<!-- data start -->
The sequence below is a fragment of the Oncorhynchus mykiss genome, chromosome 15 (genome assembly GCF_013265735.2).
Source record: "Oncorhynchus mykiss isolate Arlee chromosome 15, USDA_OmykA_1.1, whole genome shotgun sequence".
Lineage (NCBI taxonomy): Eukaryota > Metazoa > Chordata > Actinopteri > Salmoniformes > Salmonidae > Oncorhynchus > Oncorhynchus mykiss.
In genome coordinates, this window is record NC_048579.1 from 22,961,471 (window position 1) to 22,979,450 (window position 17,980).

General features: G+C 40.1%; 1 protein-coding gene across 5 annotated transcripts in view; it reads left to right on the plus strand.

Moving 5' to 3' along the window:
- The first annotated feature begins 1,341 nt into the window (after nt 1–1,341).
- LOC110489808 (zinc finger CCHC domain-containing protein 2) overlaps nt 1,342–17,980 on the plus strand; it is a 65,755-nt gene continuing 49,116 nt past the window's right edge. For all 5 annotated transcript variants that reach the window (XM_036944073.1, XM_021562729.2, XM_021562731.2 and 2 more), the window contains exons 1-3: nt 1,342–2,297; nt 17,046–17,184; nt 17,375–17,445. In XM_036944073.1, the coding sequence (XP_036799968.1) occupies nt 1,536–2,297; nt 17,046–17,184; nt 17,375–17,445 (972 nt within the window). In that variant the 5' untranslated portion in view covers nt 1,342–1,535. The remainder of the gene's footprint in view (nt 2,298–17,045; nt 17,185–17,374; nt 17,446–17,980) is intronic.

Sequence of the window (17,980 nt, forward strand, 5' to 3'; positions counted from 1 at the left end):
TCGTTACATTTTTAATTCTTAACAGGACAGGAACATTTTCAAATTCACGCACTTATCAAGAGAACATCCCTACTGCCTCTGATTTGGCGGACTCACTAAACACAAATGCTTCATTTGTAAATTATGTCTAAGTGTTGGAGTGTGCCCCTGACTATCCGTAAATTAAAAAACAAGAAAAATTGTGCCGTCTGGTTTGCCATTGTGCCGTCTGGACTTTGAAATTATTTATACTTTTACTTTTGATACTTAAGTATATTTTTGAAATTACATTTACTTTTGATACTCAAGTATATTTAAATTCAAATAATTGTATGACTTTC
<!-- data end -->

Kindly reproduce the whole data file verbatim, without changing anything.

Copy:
The sequence below is a fragment of the Oncorhynchus mykiss genome, chromosome 15 (genome assembly GCF_013265735.2).
Source record: "Oncorhynchus mykiss isolate Arlee chromosome 15, USDA_OmykA_1.1, whole genome shotgun sequence".
Lineage (NCBI taxonomy): Eukaryota > Metazoa > Chordata > Actinopteri > Salmoniformes > Salmonidae > Oncorhynchus > Oncorhynchus mykiss.
In genome coordinates, this window is record NC_048579.1 from 22,961,471 (window position 1) to 22,979,450 (window position 17,980).

General features: G+C 40.1%; 1 protein-coding gene across 5 annotated transcripts in view; it reads left to right on the plus strand.

Moving 5' to 3' along the window:
- The first annotated feature begins 1,341 nt into the window (after nt 1–1,341).
- LOC110489808 (zinc finger CCHC domain-containing protein 2) overlaps nt 1,342–17,980 on the plus strand; it is a 65,755-nt gene continuing 49,116 nt past the window's right edge. For all 5 annotated transcript variants that reach the window (XM_036944073.1, XM_021562729.2, XM_021562731.2 and 2 more), the window contains exons 1-3: nt 1,342–2,297; nt 17,046–17,184; nt 17,375–17,445. In XM_036944073.1, the coding sequence (XP_036799968.1) occupies nt 1,536–2,297; nt 17,046–17,184; nt 17,375–17,445 (972 nt within the window). In that variant the 5' untranslated portion in view covers nt 1,342–1,535. The remainder of the gene's footprint in view (nt 2,298–17,045; nt 17,185–17,374; nt 17,446–17,980) is intronic.

Sequence of the window (17,980 nt, forward strand, 5' to 3'; positions counted from 1 at the left end):
TCGTTACATTTTTAATTCTTAACAGGACAGGAACATTTTCAAATTCACGCACTTATCAAGAGAACATCCCTACTGCCTCTGATTTGGCGGACTCACTAAACACAAATGCTTCATTTGTAAATTATGTCTAAGTGTTGGAGTGTGCCCCTGACTATCCGTAAATTAAAAAACAAGAAAAATTGTGCCGTCTGGTTTGCCATTGTGCCGTCTGGACTTTGAAATTATTTATACTTTTACTTTTGATACTTAAGTATATTTTTGAAATTACATTTACTTTTGATACTCAAGTATATTTAAATTCAAATAATTGTATGACTTTC